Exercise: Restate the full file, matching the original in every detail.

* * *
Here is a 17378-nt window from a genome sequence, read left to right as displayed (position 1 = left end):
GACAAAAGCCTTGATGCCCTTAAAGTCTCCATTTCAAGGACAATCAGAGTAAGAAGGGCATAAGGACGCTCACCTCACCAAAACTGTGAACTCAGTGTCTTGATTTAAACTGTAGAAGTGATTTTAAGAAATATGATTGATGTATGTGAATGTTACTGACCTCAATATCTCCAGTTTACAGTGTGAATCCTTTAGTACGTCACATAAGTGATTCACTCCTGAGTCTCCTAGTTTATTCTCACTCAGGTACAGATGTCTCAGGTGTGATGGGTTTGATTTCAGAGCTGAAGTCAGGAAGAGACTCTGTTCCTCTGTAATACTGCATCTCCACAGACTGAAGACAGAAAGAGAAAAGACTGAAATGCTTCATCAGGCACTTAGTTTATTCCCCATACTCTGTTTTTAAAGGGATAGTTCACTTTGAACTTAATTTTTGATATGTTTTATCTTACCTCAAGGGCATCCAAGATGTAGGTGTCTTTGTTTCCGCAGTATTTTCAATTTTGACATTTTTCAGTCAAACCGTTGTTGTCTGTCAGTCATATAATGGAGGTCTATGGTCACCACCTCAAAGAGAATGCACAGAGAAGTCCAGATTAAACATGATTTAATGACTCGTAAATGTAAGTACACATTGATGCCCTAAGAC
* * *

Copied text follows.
Here is a 17378-nt window from a genome sequence, read left to right as displayed (position 1 = left end):
GACAAAAGCCTTGATGCCCTTAAAGTCTCCATTTCAAGGACAATCAGAGTAAGAAGGGCATAAGGACGCTCACCTCACCAAAACTGTGAACTCAGTGTCTTGATTTAAACTGTAGAAGTGATTTTAAGAAATATGATTGATGTATGTGAATGTTACTGACCTCAATATCTCCAGTTTACAGTGTGAATCCTTTAGTACGTCACATAAGTGATTCACTCCTGAGTCTCCTAGTTTATTCTCACTCAGGTACAGATGTCTCAGGTGTGATGGGTTTGATTTCAGAGCTGAAGTCAGGAAGAGACTCTGTTCCTCTGTAATACTGCATCTCCACAGACTGAAGACAGAAAGAGAAAAGACTGAAATGCTTCATCAGGCACTTAGTTTATTCCCCATACTCTGTTTTTAAAGGGATAGTTCACTTTGAACTTAATTTTTGATATGTTTTATCTTACCTCAAGGGCATCCAAGATGTAGGTGTCTTTGTTTCCGCAGTATTTTCAATTTTGACATTTTTCAGTCAAACCGTTGTTGTCTGTCAGTCATATAATGGAGGTCTATGGTCACCACCTCAAAGAGAATGCACAGAGAAGTCCAGATTAAACATGATTTAATGACTCGTAAATGTAAGTACACATTGATGCCCTAAGAC